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"Christian" Fiction

I am an aspiring author. That’s what it says in my profile to the right. Basically it means that I really really like to write (hence, the blog that I pound away on for a very small audience) and that I hope one day to be published and recognized as an author. As opposed to a girl who works for a dentist and at a coffee shop and writes in her spare time.

I have actually written a book; I hope to be self-publishing it in the next couple of months. You can read a little more about it on my humble web page, listed under my links to the right. I’m not going to synopize it right here. But if “Found Phoebe” does get taken on by Red Lead Press, you can be assured that I will also add a link to where you can order it online.

A lot of people have asked me, “Is this a Christian book?” The answer is: yes and no. First of all, no, it is not an explicitly Christian book. By this I mean that Phoebe does not go to church, have a conversion experience, nor is there any mention of God. But at the same time, yes, it is a Christian book because I am a Christian, and I am the author. My worldviews are inherent in my writing, just as “The Lord of the Rings” was not an explicitly Christian book, either, yet is loved by many Christians because of the deep theological themes found there. I am not comparing myself to J.R.R. Tolkien; I am just using his work as an illustration. Although my book is not exactly an allegory, there are parallels and Christian themes in the story; furthermore, my book does not endorse any unscriptural activities.

But as a Christian Author, and even just as a Christian Philosopher in college, I have wrestled with this question: what makes something “Christian Art”? I actually took a whole class about it my senior year, thank you, Dr. Wilson.

I think as Christians, we have a tendency to separate ourselves so much from the mainstream culture that we have created our own little bubble of a sub-culture. There was a time in my life when I thought this was good, but I don’t any more. Part of the problem is that the mainstream market has become so liberal that there isn’t a lot of market for Christian religious art. To compensate, we created publishing houses and media companies that would produce Christian art. But to whom? Not to the world, who needs it the most. But to us, so that we could be surrounded only by what is good and theologically sound.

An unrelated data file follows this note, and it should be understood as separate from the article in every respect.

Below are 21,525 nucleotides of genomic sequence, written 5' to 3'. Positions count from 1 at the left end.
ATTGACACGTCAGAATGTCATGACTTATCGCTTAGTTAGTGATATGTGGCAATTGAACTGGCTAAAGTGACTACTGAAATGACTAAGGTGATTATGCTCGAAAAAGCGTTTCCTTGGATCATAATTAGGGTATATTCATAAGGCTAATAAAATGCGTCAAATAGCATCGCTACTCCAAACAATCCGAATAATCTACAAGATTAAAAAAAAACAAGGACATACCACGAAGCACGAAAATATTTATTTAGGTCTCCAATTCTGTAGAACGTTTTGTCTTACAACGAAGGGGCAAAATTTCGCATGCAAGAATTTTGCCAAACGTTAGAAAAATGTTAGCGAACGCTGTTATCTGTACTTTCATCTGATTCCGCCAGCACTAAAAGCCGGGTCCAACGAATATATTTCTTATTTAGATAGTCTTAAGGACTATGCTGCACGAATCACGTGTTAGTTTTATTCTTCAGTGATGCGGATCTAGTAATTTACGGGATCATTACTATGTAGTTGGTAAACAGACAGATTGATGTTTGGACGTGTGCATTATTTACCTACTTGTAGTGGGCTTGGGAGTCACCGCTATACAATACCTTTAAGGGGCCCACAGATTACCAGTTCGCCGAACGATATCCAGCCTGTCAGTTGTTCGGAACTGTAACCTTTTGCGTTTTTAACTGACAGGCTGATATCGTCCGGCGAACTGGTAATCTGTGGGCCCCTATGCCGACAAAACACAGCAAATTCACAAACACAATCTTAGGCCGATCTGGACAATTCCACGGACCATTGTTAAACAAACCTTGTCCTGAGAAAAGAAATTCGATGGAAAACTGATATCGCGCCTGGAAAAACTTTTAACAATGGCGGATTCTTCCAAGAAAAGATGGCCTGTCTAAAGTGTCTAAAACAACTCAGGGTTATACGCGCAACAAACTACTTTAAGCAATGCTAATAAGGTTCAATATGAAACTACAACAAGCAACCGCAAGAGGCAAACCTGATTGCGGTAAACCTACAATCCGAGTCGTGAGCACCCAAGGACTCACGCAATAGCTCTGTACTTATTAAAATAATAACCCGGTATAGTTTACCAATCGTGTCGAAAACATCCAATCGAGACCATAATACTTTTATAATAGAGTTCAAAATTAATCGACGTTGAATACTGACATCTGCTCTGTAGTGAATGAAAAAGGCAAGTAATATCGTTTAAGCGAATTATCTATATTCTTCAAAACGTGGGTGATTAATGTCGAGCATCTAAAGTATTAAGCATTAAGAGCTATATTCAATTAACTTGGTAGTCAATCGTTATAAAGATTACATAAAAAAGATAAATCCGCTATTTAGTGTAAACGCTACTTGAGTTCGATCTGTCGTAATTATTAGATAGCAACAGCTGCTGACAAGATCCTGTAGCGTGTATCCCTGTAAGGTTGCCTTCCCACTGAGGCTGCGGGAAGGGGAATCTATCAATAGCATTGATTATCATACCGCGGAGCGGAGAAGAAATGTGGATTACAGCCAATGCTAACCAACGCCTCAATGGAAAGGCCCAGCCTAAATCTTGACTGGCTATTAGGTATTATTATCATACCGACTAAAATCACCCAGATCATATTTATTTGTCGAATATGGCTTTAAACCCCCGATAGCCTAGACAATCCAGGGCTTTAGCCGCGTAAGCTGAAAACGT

Yes, I know the verse in Philippians where Paul tells us what things we should think on. And I know we are called to be set apart, to live in the world , but not be of it, and certainly not to love the world or anything in it.

But if Christian musicians are just singing about God’s love to Christians, and Christian authors are just writing books about living life as a Christian and selling it only in Christian bookstores, how are we changing the world?

I am not ashamed that my book does not have the plan of salvation in it. I think God uses all things to draw men to him. I think he uses people who don’t even know Him to spread truth, without them even knowing it. I think His truth can be found in very unexpected places, because it is His world, and He is sovereign, and He has put truth in our hearts. I think you can find elements of the gospel everywhere: in movies like Braveheart and Star Wars, in shows like LOST and ALIAS, and in books like Susan Cooper’s “The Dark is Rising Sequence” and yes, dangit, even in the Harry Potter books.

I still haven’t finished “Heaven is Not My Home,” but I do agree with Dr. Paul Marshall that it is our responsibility as Christians to redeem the world, and to bring to light those truths we find. “Found Phoebe” is about fairies and fairy tales. Why? Because fairy tales (as John Eldredge and even C.S. Lewis would say) present a deep view of reality. They show us what is really going on. As does all effective art, Christian or not.

1 comment:

Brianne said...

You are one hundred percent correct about the Christian fiction/music, sistah. And let it be known that you are a writer who works at a dentist's office and a coffee shop to make money, not the other way around.